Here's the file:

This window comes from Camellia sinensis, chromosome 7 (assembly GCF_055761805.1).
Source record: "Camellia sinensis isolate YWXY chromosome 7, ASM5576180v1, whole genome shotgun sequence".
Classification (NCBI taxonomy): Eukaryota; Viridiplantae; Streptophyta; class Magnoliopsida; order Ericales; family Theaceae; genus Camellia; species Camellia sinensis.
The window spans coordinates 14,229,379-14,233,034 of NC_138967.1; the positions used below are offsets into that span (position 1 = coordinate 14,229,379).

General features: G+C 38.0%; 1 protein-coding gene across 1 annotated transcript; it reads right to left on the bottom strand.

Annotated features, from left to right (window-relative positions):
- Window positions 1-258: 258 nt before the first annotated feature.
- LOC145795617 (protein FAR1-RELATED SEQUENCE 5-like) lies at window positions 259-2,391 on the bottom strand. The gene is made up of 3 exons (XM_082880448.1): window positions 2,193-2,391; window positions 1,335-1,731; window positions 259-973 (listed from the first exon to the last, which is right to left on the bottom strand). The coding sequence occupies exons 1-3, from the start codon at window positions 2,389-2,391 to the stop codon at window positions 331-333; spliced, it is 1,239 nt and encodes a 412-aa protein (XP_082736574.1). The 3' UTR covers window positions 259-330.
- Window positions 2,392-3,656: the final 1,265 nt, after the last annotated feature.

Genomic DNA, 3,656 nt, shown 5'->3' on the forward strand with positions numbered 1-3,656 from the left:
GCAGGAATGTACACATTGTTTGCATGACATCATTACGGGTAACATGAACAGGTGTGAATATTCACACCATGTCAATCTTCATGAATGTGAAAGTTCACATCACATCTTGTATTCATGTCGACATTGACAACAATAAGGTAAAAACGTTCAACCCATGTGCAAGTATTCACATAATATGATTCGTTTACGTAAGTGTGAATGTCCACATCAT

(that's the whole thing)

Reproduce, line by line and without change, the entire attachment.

This window comes from Camellia sinensis, chromosome 7 (assembly GCF_055761805.1).
Source record: "Camellia sinensis isolate YWXY chromosome 7, ASM5576180v1, whole genome shotgun sequence".
Classification (NCBI taxonomy): Eukaryota; Viridiplantae; Streptophyta; class Magnoliopsida; order Ericales; family Theaceae; genus Camellia; species Camellia sinensis.
The window spans coordinates 14,229,379-14,233,034 of NC_138967.1; the positions used below are offsets into that span (position 1 = coordinate 14,229,379).

General features: G+C 38.0%; 1 protein-coding gene across 1 annotated transcript; it reads right to left on the bottom strand.

Annotated features, from left to right (window-relative positions):
- Window positions 1-258: 258 nt before the first annotated feature.
- LOC145795617 (protein FAR1-RELATED SEQUENCE 5-like) lies at window positions 259-2,391 on the bottom strand. The gene is made up of 3 exons (XM_082880448.1): window positions 2,193-2,391; window positions 1,335-1,731; window positions 259-973 (listed from the first exon to the last, which is right to left on the bottom strand). The coding sequence occupies exons 1-3, from the start codon at window positions 2,389-2,391 to the stop codon at window positions 331-333; spliced, it is 1,239 nt and encodes a 412-aa protein (XP_082736574.1). The 3' UTR covers window positions 259-330.
- Window positions 2,392-3,656: the final 1,265 nt, after the last annotated feature.

Genomic DNA, 3,656 nt, shown 5'->3' on the forward strand with positions numbered 1-3,656 from the left:
GCAGGAATGTACACATTGTTTGCATGACATCATTACGGGTAACATGAACAGGTGTGAATATTCACACCATGTCAATCTTCATGAATGTGAAAGTTCACATCACATCTTGTATTCATGTCGACATTGACAACAATAAGGTAAAAACGTTCAACCCATGTGCAAGTATTCACATAATATGATTCGTTTACGTAAGTGTGAATGTCCACATCAT